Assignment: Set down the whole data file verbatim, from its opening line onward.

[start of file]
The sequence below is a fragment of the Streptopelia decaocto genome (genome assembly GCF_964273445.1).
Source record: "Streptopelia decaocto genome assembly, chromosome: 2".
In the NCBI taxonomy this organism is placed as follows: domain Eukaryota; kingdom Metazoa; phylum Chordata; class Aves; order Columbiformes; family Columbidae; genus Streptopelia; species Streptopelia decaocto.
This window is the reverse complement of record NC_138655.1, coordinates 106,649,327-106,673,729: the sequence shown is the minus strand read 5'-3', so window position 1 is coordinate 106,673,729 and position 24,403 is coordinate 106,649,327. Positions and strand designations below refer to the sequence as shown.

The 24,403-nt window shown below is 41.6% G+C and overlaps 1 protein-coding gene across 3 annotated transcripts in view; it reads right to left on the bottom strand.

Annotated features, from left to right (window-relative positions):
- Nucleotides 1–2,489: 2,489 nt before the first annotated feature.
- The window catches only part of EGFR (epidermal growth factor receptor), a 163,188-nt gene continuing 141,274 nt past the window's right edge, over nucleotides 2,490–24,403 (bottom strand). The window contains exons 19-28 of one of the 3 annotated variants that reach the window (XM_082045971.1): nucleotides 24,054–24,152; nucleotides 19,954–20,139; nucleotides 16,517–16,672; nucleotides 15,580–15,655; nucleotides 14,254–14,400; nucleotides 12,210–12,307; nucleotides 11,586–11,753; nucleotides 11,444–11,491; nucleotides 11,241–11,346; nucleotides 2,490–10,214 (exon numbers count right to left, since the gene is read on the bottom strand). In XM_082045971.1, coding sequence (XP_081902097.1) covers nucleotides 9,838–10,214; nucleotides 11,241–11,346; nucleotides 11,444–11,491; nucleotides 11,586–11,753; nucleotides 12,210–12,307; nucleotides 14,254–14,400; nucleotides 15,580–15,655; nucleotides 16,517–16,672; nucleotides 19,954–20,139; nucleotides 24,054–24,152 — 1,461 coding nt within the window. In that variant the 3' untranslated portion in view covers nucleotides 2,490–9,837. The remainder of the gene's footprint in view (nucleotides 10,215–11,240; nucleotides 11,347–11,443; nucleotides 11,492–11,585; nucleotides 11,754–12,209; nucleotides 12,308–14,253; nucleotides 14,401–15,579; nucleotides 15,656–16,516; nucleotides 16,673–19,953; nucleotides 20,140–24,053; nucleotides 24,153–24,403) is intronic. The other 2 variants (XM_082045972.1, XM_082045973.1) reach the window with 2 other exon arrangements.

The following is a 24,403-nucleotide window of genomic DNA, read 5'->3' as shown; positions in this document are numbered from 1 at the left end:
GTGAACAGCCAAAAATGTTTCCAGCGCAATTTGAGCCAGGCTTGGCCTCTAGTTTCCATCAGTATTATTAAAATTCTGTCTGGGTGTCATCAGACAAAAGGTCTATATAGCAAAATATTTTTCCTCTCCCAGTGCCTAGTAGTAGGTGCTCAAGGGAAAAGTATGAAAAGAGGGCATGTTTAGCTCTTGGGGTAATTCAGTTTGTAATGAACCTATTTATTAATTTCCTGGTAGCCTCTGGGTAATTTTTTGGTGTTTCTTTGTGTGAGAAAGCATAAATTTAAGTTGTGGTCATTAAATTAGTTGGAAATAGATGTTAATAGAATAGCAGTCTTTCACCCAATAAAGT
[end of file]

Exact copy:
The sequence below is a fragment of the Streptopelia decaocto genome (genome assembly GCF_964273445.1).
Source record: "Streptopelia decaocto genome assembly, chromosome: 2".
In the NCBI taxonomy this organism is placed as follows: domain Eukaryota; kingdom Metazoa; phylum Chordata; class Aves; order Columbiformes; family Columbidae; genus Streptopelia; species Streptopelia decaocto.
This window is the reverse complement of record NC_138655.1, coordinates 106,649,327-106,673,729: the sequence shown is the minus strand read 5'-3', so window position 1 is coordinate 106,673,729 and position 24,403 is coordinate 106,649,327. Positions and strand designations below refer to the sequence as shown.

The 24,403-nt window shown below is 41.6% G+C and overlaps 1 protein-coding gene across 3 annotated transcripts in view; it reads right to left on the bottom strand.

Annotated features, from left to right (window-relative positions):
- Nucleotides 1–2,489: 2,489 nt before the first annotated feature.
- The window catches only part of EGFR (epidermal growth factor receptor), a 163,188-nt gene continuing 141,274 nt past the window's right edge, over nucleotides 2,490–24,403 (bottom strand). The window contains exons 19-28 of one of the 3 annotated variants that reach the window (XM_082045971.1): nucleotides 24,054–24,152; nucleotides 19,954–20,139; nucleotides 16,517–16,672; nucleotides 15,580–15,655; nucleotides 14,254–14,400; nucleotides 12,210–12,307; nucleotides 11,586–11,753; nucleotides 11,444–11,491; nucleotides 11,241–11,346; nucleotides 2,490–10,214 (exon numbers count right to left, since the gene is read on the bottom strand). In XM_082045971.1, coding sequence (XP_081902097.1) covers nucleotides 9,838–10,214; nucleotides 11,241–11,346; nucleotides 11,444–11,491; nucleotides 11,586–11,753; nucleotides 12,210–12,307; nucleotides 14,254–14,400; nucleotides 15,580–15,655; nucleotides 16,517–16,672; nucleotides 19,954–20,139; nucleotides 24,054–24,152 — 1,461 coding nt within the window. In that variant the 3' untranslated portion in view covers nucleotides 2,490–9,837. The remainder of the gene's footprint in view (nucleotides 10,215–11,240; nucleotides 11,347–11,443; nucleotides 11,492–11,585; nucleotides 11,754–12,209; nucleotides 12,308–14,253; nucleotides 14,401–15,579; nucleotides 15,656–16,516; nucleotides 16,673–19,953; nucleotides 20,140–24,053; nucleotides 24,153–24,403) is intronic. The other 2 variants (XM_082045972.1, XM_082045973.1) reach the window with 2 other exon arrangements.

The following is a 24,403-nucleotide window of genomic DNA, read 5'->3' as shown; positions in this document are numbered from 1 at the left end:
GTGAACAGCCAAAAATGTTTCCAGCGCAATTTGAGCCAGGCTTGGCCTCTAGTTTCCATCAGTATTATTAAAATTCTGTCTGGGTGTCATCAGACAAAAGGTCTATATAGCAAAATATTTTTCCTCTCCCAGTGCCTAGTAGTAGGTGCTCAAGGGAAAAGTATGAAAAGAGGGCATGTTTAGCTCTTGGGGTAATTCAGTTTGTAATGAACCTATTTATTAATTTCCTGGTAGCCTCTGGGTAATTTTTTGGTGTTTCTTTGTGTGAGAAAGCATAAATTTAAGTTGTGGTCATTAAATTAGTTGGAAATAGATGTTAATAGAATAGCAGTCTTTCACCCAATAAAGT